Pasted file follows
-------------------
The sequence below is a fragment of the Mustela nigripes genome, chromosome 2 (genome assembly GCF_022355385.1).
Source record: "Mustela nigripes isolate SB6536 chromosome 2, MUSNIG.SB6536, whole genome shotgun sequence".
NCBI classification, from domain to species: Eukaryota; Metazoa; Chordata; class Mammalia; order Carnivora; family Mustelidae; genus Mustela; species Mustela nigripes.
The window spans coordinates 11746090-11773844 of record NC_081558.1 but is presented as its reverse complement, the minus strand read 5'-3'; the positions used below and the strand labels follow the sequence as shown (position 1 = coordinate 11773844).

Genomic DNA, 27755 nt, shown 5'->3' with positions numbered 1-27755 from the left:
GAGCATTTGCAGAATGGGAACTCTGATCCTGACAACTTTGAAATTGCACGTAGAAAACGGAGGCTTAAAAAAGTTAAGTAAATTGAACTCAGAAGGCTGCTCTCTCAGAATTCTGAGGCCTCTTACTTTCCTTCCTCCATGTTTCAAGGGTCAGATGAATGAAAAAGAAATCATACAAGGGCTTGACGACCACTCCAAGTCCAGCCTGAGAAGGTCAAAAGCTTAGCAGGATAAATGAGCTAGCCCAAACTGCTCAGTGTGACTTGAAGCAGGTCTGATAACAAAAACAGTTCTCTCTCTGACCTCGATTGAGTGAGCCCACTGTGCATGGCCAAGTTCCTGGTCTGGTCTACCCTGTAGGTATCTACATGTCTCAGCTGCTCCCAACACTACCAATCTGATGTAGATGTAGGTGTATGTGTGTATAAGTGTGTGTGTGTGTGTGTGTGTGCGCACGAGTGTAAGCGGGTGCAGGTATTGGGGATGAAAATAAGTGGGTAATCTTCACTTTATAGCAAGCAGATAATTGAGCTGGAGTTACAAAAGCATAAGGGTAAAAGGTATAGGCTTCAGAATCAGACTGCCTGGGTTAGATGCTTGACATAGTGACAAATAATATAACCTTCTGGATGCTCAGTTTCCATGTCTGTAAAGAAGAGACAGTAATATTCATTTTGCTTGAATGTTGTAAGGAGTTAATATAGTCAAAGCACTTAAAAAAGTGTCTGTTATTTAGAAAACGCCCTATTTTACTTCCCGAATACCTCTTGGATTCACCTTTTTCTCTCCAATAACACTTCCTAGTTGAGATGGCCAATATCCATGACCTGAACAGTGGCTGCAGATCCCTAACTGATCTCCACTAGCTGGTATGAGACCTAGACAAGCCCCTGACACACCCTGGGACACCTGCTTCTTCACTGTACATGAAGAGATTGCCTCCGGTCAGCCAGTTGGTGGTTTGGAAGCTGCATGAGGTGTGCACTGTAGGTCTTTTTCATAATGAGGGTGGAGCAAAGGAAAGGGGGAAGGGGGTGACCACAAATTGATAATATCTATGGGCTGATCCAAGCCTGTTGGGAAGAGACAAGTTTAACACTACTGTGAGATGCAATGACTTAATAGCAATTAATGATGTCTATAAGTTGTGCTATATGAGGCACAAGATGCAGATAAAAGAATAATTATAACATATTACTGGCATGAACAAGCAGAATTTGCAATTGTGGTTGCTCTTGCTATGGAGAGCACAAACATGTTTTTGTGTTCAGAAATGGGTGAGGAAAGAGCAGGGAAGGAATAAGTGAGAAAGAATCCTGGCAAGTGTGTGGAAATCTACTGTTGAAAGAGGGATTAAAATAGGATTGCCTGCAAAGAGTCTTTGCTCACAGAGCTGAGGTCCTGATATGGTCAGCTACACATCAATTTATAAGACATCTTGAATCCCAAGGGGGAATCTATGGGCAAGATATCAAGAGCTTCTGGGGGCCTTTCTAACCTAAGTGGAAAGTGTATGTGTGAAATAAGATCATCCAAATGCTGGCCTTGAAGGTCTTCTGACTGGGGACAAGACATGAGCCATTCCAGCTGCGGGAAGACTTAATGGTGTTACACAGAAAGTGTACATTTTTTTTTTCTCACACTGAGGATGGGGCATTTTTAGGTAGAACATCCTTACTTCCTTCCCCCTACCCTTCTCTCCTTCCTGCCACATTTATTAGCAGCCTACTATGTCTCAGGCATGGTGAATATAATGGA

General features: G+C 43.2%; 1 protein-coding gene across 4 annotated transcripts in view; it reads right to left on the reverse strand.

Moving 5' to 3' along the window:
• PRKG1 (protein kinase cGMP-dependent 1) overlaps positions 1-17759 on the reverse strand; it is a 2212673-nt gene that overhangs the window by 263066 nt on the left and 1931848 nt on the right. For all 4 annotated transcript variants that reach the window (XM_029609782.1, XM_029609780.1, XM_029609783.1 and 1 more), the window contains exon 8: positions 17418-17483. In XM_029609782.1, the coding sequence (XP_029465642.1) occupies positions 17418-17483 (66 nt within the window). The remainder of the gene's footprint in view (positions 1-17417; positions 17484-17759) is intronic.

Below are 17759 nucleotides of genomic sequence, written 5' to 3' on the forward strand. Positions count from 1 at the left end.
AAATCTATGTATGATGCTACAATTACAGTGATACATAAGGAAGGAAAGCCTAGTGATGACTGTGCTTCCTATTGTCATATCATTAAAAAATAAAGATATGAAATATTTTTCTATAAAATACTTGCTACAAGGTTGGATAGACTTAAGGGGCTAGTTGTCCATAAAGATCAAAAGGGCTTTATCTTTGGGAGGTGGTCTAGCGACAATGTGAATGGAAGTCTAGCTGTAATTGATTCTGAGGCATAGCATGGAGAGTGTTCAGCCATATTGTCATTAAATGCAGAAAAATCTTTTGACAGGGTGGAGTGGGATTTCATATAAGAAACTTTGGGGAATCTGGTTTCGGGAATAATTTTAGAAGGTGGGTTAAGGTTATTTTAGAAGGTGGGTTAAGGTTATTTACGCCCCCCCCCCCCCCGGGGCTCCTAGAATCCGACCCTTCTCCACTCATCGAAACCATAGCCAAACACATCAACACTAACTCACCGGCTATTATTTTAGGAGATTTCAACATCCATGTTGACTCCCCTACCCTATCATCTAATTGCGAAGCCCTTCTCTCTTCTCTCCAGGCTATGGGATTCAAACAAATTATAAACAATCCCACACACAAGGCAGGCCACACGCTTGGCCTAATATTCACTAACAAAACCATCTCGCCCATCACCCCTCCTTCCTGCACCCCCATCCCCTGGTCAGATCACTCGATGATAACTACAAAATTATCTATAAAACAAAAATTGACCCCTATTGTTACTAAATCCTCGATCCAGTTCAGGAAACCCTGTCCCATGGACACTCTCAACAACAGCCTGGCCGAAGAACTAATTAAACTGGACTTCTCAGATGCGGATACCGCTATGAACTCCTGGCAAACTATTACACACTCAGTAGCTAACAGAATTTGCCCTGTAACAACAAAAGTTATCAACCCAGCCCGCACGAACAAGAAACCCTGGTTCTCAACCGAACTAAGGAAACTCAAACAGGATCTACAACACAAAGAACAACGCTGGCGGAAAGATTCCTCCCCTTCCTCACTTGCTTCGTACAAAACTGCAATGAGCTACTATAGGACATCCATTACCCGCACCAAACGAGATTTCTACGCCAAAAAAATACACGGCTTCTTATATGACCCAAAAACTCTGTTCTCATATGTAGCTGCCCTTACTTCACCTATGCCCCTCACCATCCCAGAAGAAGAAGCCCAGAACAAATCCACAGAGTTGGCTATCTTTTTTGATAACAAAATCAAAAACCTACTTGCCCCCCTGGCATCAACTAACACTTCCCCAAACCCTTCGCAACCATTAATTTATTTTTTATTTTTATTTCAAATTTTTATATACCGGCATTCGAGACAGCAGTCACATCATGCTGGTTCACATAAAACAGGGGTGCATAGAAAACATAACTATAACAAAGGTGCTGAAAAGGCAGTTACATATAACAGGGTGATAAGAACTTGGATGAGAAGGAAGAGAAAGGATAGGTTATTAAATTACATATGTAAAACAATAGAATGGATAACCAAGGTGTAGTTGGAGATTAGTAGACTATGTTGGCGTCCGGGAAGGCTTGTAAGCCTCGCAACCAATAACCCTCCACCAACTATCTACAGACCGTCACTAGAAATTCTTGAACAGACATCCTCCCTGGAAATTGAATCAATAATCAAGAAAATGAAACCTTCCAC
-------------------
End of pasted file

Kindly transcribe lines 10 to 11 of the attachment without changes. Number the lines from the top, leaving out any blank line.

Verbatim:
Below are 17759 nucleotides of genomic sequence, written 5' to 3' on the forward strand. Positions count from 1 at the left end.
AAATCTATGTATGATGCTACAATTACAGTGATACATAAGGAAGGAAAGCCTAGTGATGACTGTGCTTCCTATTGTCATATCATTAAAAAATAAAGATATGAAATATTTTTCTATAAAATACTTGCTACAAGGTTGGATAGACTTAAGGGGCTAGTTGTCCATAAAGATCAAAAGGGCTTTATCTTTGGGAGGTGGTCTAGCGACAATGTGAATGGAAGTCTAGCTGTAATTGATTCTGAGGCATAGCATGGAGAGTGTTCAGCCATATTGTCATTAAATGCAGAAAAATCTTTTGACAGGGTGGAGTGGGATTTCATATAAGAAACTTTGGGGAATCTGGTTTCGGGAATAATTTTAGAAGGTGGGTTAAGGTTATTTTAGAAGGTGGGTTAAGGTTATTTACGCCCCCCCCCCCCCCGGGGCTCCTAGAATCCGACCCTTCTCCACTCATCGAAACCATAGCCAAACACATCAACACTAACTCACCGGCTATTATTTTAGGAGATTTCAACATCCATGTTGACTCCCCTACCCTATCATCTAATTGCGAAGCCCTTCTCTCTTCTCTCCAGGCTATGGGATTCAAACAAATTATAAACAATCCCACACACAAGGCAGGCCACACGCTTGGCCTAATATTCACTAACAAAACCATCTCGCCCATCACCCCTCCTTCCTGCACCCCCATCCCCTGGTCAGATCACTCGATGATAACTACAAAATTATCTATAAAACAAAAATTGACCCCTATTGTTACTAAATCCTCGATCCAGTTCAGGAAACCCTGTCCCATGGACACTCTCAACAACAGCCTGGCCGAAGAACTAATTAAACTGGACTTCTCAGATGCGGATACCGCTATGAACTCCTGGCAAACTATTACACACTCAGTAGCTAACAGAATTTGCCCTGTAACAACAAAAGTTATCAACCCAGCCCGCACGAACAAGAAACCCTGGTTCTCAACCGAACTAAGGAAACTCAAACAGGATCTACAACACAAAGAACAACGCTGGCGGAAAGATTCCTCCCCTTCCTCACTTGCTTCGTACAAAACTGCAATGAGCTACTATAGGACATCCATTACCCGCACCAAACGAGATTTCTACGCCAAAAAAATACACGGCTTCTTATATGACCCAAAAACTCTGTTCTCATATGTAGCTGCCCTTACTTCACCTATGCCCCTCACCATCCCAGAAGAAGAAGCCCAGAACAAATCCACAGAGTTGGCTATCTTTTTTGATAACAAAATCAAAAACCTACTTGCCCCCCTGGCATCAACTAACACTTCCCCAAACCCTTCGCAACCATTAATTTATTTTTTATTTTTATTTCAAATTTTTATATACCGGCATTCGAGACAGCAGTCACATCATGCTGGTTCACATAAAACAGGGGTGCATAGAAAACATAACTATAACAAAGGTGCTGAAAAGGCAGTTACATATAACAGGGTGATAAGAACTTGGATGAGAAGGAAGAGAAAGGATAGGTTATTAAATTACATATGTAAAACAATAGAATGGATAACCAAGGTGTAGTTGGAGATTAGTAGACTATGTTGGCGTCCGGGAAGGCTTGTAAGCCTCGCAACCAATAACCCTCCACCAACTATCTACAGACCGTCACTAGAAATTCTTGAACAGACATCCTCCCTGGAAATTGAATCAATAATCAAGAAAATGAAACCTTCCAC